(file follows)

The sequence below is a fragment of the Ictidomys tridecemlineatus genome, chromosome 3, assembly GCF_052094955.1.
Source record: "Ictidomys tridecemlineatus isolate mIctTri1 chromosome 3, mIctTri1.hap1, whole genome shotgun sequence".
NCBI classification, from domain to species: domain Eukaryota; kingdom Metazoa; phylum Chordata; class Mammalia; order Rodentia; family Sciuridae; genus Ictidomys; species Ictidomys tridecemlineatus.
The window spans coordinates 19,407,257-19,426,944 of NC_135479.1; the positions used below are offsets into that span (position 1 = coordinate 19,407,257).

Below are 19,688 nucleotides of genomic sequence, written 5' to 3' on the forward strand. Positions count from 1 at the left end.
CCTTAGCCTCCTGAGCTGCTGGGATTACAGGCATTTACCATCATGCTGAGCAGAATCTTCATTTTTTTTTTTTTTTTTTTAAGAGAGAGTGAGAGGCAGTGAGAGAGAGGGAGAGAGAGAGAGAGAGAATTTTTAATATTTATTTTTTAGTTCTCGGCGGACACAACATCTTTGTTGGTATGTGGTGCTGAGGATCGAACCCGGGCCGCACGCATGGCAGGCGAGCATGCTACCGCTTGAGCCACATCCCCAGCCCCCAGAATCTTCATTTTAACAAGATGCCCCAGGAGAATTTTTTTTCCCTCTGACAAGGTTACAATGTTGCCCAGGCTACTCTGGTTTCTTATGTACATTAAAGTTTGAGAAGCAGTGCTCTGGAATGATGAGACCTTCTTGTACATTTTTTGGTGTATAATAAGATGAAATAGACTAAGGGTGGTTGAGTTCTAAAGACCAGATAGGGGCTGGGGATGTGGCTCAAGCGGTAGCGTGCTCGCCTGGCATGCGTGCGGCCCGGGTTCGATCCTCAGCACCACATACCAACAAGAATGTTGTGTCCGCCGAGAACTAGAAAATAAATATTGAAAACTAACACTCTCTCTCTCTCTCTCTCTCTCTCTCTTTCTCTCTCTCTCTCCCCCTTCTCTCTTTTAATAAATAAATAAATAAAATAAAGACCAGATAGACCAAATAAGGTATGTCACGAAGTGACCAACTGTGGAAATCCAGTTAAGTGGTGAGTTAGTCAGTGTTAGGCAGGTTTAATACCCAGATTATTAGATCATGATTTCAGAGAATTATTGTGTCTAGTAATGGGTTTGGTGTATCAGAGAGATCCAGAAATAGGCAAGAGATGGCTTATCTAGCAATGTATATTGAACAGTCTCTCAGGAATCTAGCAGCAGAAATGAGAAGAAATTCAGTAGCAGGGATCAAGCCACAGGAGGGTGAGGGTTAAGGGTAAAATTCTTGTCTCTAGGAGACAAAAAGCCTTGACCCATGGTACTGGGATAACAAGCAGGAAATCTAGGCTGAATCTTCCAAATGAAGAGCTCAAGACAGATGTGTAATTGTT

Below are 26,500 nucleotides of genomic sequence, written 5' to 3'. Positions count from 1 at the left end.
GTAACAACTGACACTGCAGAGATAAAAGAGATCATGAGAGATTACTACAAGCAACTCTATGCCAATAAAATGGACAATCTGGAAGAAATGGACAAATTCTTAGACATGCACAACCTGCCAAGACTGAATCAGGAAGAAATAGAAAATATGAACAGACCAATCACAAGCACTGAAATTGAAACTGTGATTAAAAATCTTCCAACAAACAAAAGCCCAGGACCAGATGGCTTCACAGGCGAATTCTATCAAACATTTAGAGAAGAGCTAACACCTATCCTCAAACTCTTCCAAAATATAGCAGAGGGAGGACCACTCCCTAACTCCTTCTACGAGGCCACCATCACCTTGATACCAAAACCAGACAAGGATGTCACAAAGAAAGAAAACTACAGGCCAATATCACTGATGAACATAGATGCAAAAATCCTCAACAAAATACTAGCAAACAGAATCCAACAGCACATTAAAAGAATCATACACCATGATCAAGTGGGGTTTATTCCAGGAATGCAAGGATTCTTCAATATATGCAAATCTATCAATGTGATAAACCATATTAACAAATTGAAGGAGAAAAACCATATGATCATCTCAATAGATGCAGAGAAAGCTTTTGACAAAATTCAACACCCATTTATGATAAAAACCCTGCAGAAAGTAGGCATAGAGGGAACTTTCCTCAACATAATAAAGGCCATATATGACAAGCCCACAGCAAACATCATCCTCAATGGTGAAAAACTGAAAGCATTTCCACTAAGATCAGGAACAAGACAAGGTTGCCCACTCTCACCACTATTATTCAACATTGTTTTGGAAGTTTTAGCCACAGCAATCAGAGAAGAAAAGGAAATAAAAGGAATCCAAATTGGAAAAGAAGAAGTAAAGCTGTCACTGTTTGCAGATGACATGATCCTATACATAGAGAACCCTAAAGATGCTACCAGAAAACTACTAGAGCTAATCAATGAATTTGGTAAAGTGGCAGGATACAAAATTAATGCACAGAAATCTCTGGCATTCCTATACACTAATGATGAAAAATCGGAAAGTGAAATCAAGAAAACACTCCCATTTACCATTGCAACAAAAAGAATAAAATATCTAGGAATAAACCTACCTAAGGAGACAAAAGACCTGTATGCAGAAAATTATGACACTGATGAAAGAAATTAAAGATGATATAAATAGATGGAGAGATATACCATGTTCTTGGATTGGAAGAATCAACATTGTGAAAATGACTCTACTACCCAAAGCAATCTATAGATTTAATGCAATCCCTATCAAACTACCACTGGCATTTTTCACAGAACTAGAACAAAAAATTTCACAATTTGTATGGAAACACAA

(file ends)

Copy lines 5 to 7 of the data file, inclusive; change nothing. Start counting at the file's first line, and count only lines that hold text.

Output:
Below are 19,688 nucleotides of genomic sequence, written 5' to 3' on the forward strand. Positions count from 1 at the left end.
CCTTAGCCTCCTGAGCTGCTGGGATTACAGGCATTTACCATCATGCTGAGCAGAATCTTCATTTTTTTTTTTTTTTTTTTAAGAGAGAGTGAGAGGCAGTGAGAGAGAGGGAGAGAGAGAGAGAGAGAATTTTTAATATTTATTTTTTAGTTCTCGGCGGACACAACATCTTTGTTGGTATGTGGTGCTGAGGATCGAACCCGGGCCGCACGCATGGCAGGCGAGCATGCTACCGCTTGAGCCACATCCCCAGCCCCCAGAATCTTCATTTTAACAAGATGCCCCAGGAGAATTTTTTTTCCCTCTGACAAGGTTACAATGTTGCCCAGGCTACTCTGGTTTCTTATGTACATTAAAGTTTGAGAAGCAGTGCTCTGGAATGATGAGACCTTCTTGTACATTTTTTGGTGTATAATAAGATGAAATAGACTAAGGGTGGTTGAGTTCTAAAGACCAGATAGGGGCTGGGGATGTGGCTCAAGCGGTAGCGTGCTCGCCTGGCATGCGTGCGGCCCGGGTTCGATCCTCAGCACCACATACCAACAAGAATGTTGTGTCCGCCGAGAACTAGAAAATAAATATTGAAAACTAACACTCTCTCTCTCTCTCTCTCTCTCTCTCTTTCTCTCTCTCTCTCCCCCTTCTCTCTTTTAATAAATAAATAAATAAAATAAAGACCAGATAGACCAAATAAGGTATGTCACGAAGTGACCAACTGTGGAAATCCAGTTAAGTGGTGAGTTAGTCAGTGTTAGGCAGGTTTAATACCCAGATTATTAGATCATGATTTCAGAGAATTATTGTGTCTAGTAATGGGTTTGGTGTATCAGAGAGATCCAGAAATAGGCAAGAGATGGCTTATCTAGCAATGTATATTGAACAGTCTCTCAGGAATCTAGCAGCAGAAATGAGAAGAAATTCAGTAGCAGGGATCAAGCCACAGGAGGGTGAGGGTTAAGGGTAAAATTCTTGTCTCTAGGAGACAAAAAGCCTTGACCCATGGTACTGGGATAACAAGCAGGAAATCTAGGCTGAATCTTCCAAATGAAGAGCTCAAGACAGATGTGTAATTGTT

Below are 26,500 nucleotides of genomic sequence, written 5' to 3'. Positions count from 1 at the left end.